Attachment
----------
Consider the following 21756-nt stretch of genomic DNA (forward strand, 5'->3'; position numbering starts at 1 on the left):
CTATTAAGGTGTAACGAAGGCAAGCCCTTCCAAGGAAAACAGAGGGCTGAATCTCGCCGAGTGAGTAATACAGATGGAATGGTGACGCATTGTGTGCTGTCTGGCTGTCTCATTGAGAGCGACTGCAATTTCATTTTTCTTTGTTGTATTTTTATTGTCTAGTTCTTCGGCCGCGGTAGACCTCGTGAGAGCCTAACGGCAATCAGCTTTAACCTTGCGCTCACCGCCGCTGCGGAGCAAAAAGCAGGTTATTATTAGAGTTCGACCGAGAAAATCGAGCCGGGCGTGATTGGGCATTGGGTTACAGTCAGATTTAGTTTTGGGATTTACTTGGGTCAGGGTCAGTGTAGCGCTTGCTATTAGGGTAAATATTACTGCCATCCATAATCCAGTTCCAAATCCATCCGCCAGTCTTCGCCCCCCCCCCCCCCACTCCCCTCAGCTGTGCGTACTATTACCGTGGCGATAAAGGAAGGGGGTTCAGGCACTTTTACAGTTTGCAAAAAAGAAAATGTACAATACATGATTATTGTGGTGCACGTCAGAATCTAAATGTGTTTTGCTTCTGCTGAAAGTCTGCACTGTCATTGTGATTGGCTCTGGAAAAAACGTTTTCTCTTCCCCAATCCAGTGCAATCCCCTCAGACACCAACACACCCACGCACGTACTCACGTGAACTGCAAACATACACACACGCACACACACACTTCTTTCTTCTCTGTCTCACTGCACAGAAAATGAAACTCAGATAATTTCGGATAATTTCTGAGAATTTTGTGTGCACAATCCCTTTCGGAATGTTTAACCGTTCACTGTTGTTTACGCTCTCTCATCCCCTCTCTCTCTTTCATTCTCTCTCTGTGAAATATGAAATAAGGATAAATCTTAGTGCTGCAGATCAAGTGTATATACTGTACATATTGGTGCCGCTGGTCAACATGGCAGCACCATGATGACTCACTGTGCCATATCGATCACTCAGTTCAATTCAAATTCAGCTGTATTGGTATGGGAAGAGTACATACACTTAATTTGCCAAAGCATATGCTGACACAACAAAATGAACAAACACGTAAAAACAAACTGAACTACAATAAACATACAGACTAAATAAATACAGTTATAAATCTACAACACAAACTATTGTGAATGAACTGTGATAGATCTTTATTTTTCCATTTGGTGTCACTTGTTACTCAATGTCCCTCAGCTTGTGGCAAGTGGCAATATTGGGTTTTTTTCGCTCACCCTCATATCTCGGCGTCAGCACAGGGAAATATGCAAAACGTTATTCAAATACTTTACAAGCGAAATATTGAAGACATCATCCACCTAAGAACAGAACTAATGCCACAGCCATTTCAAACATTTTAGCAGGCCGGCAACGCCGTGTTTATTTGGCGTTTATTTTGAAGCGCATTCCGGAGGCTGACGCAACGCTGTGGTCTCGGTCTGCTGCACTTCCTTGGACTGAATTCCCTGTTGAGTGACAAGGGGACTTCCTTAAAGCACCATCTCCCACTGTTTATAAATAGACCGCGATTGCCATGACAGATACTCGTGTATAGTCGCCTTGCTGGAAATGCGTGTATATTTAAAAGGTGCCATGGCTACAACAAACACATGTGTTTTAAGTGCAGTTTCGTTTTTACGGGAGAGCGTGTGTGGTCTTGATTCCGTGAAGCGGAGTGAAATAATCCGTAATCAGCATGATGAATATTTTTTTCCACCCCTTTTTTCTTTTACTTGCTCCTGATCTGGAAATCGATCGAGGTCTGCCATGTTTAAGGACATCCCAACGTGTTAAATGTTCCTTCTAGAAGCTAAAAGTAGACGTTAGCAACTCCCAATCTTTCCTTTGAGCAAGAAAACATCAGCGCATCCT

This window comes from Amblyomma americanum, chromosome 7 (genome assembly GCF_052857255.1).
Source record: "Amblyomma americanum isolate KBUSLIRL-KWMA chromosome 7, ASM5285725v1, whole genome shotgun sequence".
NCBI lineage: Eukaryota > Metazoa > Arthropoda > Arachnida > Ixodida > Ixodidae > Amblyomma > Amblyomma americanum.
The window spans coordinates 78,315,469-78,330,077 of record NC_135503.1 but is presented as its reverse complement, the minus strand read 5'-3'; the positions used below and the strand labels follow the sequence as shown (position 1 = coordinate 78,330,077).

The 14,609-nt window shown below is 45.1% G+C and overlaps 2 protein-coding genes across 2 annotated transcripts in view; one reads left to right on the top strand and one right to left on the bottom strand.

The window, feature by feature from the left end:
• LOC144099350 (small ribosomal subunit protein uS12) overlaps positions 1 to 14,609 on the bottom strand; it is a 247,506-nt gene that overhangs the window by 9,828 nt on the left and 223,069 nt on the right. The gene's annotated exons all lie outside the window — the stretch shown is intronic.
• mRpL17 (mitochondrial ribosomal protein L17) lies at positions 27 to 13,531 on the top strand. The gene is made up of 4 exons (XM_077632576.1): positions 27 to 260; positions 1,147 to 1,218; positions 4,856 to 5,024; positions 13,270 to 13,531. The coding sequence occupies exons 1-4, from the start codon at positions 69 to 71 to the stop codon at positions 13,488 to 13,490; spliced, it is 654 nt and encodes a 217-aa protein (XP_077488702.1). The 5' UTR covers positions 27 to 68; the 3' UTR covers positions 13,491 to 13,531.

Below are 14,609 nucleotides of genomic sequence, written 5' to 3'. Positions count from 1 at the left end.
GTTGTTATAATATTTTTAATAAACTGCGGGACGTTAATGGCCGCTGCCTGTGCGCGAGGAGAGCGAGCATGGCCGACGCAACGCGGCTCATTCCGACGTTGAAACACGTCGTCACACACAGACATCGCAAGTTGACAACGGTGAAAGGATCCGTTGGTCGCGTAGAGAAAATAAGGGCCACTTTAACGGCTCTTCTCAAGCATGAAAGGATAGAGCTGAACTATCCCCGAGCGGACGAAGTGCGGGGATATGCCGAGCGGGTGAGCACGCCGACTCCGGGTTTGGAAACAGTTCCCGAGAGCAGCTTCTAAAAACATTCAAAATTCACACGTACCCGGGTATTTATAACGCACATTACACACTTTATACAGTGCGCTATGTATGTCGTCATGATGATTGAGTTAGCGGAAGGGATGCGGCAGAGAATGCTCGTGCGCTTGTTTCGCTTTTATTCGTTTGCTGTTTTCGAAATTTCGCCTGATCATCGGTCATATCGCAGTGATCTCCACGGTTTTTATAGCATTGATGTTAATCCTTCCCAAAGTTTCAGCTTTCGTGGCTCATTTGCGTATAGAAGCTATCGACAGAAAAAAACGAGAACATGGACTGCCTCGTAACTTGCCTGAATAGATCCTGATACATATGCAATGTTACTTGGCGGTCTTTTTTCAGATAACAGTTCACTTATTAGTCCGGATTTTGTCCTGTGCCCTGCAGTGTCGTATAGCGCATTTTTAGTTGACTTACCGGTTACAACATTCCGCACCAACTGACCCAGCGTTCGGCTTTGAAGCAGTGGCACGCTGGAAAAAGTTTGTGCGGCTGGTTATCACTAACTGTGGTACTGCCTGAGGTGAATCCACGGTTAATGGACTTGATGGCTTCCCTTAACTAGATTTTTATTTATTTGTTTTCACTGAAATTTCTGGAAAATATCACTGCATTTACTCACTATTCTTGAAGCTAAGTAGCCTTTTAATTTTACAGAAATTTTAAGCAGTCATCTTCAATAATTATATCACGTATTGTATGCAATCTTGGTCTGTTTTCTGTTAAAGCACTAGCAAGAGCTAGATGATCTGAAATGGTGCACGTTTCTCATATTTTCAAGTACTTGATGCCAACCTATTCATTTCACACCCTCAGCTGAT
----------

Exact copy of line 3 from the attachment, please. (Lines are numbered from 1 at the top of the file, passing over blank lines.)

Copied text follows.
This window comes from Amblyomma americanum, chromosome 7 (genome assembly GCF_052857255.1).